There are a lot of workplace discrimination and we have to work through it and there is nothing wrong with being gay. There is nothing that can be done about it but discrimination is still wrong. Unfortunately a lot of employers will find other ways to discriminate. They make up reasons and excuses within the bounds of reason.
Yes, America needs a federal law prohibiting workplace discrimination based on sexual orientation. Without this, there is virtually nothing stopping employers from discriminating against gays and lesbians. The sexual orientation of a person should not matter. The work they do is all that should matter. A federal law could help to ensure that everyone is treated fairly.
As of right now, gay people should not be discriminated against. But if there is no law stating it, people will feel that it is fine. Hopefully there will come a time when we don't need to protect the ideas or desires that people follow, but until that time comes, people who are affected need to be protected. Otherwise, gay people will find themselves as second class workers.
The work place needs to become more equal and include everybody for diversity. Currently at my work, there is a gay man. He is very nice and smart too but there is problem. My boss doesn't want to give him too much work because he is afraid he will be seen as homophobic. Now we need equality for all sexual orientations so that he should have to do his fair share of work.
I think this is a no brainier you can't discriminate if your hiring people it's basic rights. If you don't want to hire a gay person that bad then I think it's fairly simple you just throw away their application after they leave. If they come back just tell them someone else was better then you and had better qualifications that I was looking for it's that simple really. But if your telling someone I don't want to hire you because your gay in their face it's out of order it needs to be done behind the scenes.
But if you are talking about employment discrimination, then no. This is similar to the Affirmative action issue, if the employer finds that men may be more suitable to the job more than women then the employer has the right to refuse employment. Jobs that require animal testing or certain types of surveying and case studies aren't suitable to women. Psychologically proven, although controversial to feminists, that women are more prone being 'soft'. Employment should be based on qualification, not by gender or race.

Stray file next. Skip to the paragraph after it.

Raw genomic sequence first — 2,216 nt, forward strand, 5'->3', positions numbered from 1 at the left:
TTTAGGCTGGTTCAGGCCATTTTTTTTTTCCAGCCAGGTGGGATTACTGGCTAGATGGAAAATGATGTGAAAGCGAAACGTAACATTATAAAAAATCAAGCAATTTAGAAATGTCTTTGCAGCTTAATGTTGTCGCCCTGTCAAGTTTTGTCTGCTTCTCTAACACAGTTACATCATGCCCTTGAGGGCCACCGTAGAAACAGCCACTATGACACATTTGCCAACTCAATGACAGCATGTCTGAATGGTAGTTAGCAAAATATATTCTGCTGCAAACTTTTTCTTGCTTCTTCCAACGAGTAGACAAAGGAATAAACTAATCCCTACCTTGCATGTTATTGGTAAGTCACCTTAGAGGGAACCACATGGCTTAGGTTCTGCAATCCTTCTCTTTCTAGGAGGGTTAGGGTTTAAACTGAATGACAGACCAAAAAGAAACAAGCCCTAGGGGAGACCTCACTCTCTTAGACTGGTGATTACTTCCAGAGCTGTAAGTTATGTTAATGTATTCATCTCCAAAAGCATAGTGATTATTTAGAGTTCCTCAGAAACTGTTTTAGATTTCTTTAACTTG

We already have a law that is enforced. Facts about Discrimination in Federal Government Employment Based on Marital Status, Political Affiliation, Status as a Parent, Sexual Orientation, or Transgender (Gender Identity) Status
Laws Enforced By the EEOC
The EEOC enforces the prohibitions against employment discrimination in Title VII of the Civil Rights Act of 1964, the Equal Pay Act of 1963, the Age Discrimination in Employment Act of 1967, Sections 501 and 505 of the Rehabilitation Act of 1973, Titles I and V of the Americans with Disabilities Act of 1990 (ADA), Title II of the Genetic Information Non-discrimination Act (GINA), and the Civil Rights Act of 1991. These laws prohibit discrimination based on race, color, sex, religion, national origin, age, disability, and genetic information, as well as reprisal for protected activity. The Commission's interpretations of these statutes apply to its adjudication and enforcement in federal sector as well as private sector and state and local government employment.
The EEOC has held that discrimination against an individual because that person is transgender (also known as gender identity discrimination) is discrimination because of sex and therefore is covered under Title VII of the Civil Rights Act of 1964. See Macy v. Department of Justice, EEOC Appeal No. 0120120821 (April 20, 2012), http://www.eeoc.gov/decisions/0120120821%20Macy%20v%20DOJ%20ATF.txt. The Commission has also found that claims by lesbian, gay, and bisexual individuals alleging sex-stereotyping state a sex discrimination claim under Title VII. See Veretto v. U.S. Postal Service, EEOC Appeal No. 0120110873 (July 1, 2011); Castello v. U.S. Postal Service, EEOC Request No. 0520110649 (Dec. 20, 2011), http://www.eeoc.gov/decisions/0520110649.txt.
Federal Laws Prohibiting Job Discrimination Questions And Answers
Federal Equal Employment Opportunity (EEO) Laws
I. What Are the Federal Laws Prohibiting Job Discrimination?
Title VII of the Civil Rights Act of 1964 (Title VII), which prohibits employment discrimination based on race, color, religion, sex, or national origin;
the Equal Pay Act of 1963 (EPA), which protects men and women who perform substantially equal work in the same establishment from sex-based wage discrimination;
the Age Discrimination in Employment Act of 1967 (ADEA), which protects individuals who are 40 years of age or older;
Title I and Title V of the Americans with Disabilities Act of 1990, as amended (ADA), which prohibit employment discrimination against qualified individuals with disabilities in the private sector, and in state and local governments;
Sections 501 and 505 of the Rehabilitation Act of 1973, which prohibit discrimination against qualified individuals with disabilities who work in the federal government;
Title II of the Genetic Information Nondiscrimination Act of 2008 (GINA), which prohibits employment discrimination based on genetic information about an applicant, employee, or former employee; and
the Civil Rights Act of 1991, which, among other things, provides monetary damages in cases of intentional employment discrimination.
The U.S. Equal Employment Opportunity Commission (EEOC) enforces all of these laws. EEOC also provides oversight and coordination of all federal equal employment opportunity regulations, practices, and policies.